Tribes in the Colorado River basin say they're 'in the dark' as states discuss water conservation
A group of 14 tribes in the Colorado River basin is asking for a greater voice in ongoing negotiations about water conservation. In a letter to the Department of the Interior, those tribes write that they are not being adequately consulted as states ponder a plan to save an unprecedented amount of water amid this historic drought.
“We should not have to remind you — but we will again — that as our trustee, you must protect our rights, our assets, and people in addition to any action you take on behalf of the system,” the letter reads.
In June, the U.S. Bureau of Reclamation issued a monumental task to the seven states that depend on the Colorado River. They were given a 60-day window to conserve 2-4 million acre-feet of water and told that the federal government may intervene if they were unable to figure it out themselves.
The charge sent shockwaves through the basin and unleashed plenty of posturing and pondering. Some states are showing reluctance to participate, and some have questioned the federal government’s legal authority to intervene. Now, tribes say they deserve a bigger role in those conversations.
“What is being discussed behind closed doors among the United States and the Basin States will likely have a direct impact on Basin Tribes’ water rights and other resources, and we expect and demand that you protect our interests,” their letter reads.
The tribes said a June pre-scoping notice about river negotiations was a good start — it mentioned a commitment to engage with tribes and consider their views— but the Interior Department has not kept its promise to keep tribes “appropriately informed.”
The Colorado River basin includes 30 federally-recognized tribes that depend on its water. Despite holding rights to about a quarter of the river’s flow, many tribes lack the funding and infrastructure to use their full allocations. They have historically been excluded from decision-making about how the river’s water is used, going back to foundational documents allocating the region’s water.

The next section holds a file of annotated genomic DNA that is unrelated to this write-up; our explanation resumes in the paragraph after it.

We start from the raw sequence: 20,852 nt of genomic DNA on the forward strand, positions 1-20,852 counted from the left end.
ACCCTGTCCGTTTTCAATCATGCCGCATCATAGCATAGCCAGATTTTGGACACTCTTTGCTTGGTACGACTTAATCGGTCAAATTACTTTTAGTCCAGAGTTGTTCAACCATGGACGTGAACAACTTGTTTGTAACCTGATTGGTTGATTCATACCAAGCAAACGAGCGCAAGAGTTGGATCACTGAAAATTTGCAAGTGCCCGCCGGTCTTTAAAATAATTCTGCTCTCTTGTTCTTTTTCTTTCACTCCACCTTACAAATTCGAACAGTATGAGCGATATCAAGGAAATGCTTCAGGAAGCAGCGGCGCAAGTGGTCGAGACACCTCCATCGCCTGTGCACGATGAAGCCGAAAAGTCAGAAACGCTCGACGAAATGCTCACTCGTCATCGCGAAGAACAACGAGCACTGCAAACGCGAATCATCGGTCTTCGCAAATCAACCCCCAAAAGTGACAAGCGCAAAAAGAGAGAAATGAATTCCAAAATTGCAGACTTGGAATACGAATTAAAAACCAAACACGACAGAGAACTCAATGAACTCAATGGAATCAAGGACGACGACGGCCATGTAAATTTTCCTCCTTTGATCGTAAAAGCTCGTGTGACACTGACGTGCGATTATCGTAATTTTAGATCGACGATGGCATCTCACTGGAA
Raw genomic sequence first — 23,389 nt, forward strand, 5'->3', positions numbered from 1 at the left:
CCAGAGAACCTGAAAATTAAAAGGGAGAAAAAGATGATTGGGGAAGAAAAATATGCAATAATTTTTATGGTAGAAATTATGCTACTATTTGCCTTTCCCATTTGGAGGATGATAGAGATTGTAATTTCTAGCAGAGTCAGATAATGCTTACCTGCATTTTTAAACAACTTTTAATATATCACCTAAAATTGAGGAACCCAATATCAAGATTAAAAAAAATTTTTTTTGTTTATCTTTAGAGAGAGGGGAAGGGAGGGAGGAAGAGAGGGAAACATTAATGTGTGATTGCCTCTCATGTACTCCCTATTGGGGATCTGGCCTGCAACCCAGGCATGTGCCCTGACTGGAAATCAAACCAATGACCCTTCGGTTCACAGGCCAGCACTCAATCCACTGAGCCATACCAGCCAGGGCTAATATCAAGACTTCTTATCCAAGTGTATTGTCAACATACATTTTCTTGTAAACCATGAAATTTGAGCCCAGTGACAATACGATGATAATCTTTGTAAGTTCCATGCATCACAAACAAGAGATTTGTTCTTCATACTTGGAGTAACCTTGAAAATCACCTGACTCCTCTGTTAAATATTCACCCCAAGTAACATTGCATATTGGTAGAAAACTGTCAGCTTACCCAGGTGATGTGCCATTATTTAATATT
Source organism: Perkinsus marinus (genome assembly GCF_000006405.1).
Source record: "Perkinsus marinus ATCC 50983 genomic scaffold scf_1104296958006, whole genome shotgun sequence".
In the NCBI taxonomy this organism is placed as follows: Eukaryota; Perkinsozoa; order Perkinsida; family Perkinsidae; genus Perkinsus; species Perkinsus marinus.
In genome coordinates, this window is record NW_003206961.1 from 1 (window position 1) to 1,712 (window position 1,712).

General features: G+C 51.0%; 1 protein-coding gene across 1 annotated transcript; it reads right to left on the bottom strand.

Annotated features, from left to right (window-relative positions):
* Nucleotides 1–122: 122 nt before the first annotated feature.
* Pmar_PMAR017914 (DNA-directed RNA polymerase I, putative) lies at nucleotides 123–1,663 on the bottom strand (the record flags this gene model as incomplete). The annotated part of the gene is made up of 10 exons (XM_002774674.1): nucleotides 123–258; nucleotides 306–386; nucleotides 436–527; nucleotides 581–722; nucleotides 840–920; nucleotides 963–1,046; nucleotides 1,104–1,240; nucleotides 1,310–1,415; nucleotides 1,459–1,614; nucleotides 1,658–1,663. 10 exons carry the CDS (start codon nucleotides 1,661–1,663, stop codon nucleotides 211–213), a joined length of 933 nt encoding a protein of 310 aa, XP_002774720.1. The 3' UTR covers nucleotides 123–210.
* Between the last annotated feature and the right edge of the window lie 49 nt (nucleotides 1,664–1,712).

They argue they are still being excluded during the unprecedented call for conservation.
“Basin Tribes are largely in the dark about what is being discussed or whether a plan is beginning to coalesce,” the letter reads. “There are only a few weeks left to develop this plan in time to meet the deadline Commissioner Touton set. Yet there has been no meaningful discussion with Basin Tribes about what the implications of this plan are likely to be.”
This is not the first time within the past year that tribes have come to the federal government with a call for greater inclusion. In November, twenty tribes within the basin sent a letter to the Interior Department broadly asking for greater inclusion in the long-term management of the Colorado River.
Over two decades of drought has crippled the river, which supplies water to about 40 million people throughout the Southwest. Climate change has accelerated warming and drying in the region, and policymakers are scrambling to figure out how to divvy up the shrinking supply.
This story is part of ongoing coverage of water in the West, produced by KUNC in Colorado and supported by the Walton Family Foundation. KUNC is solely responsible for its editorial coverage.
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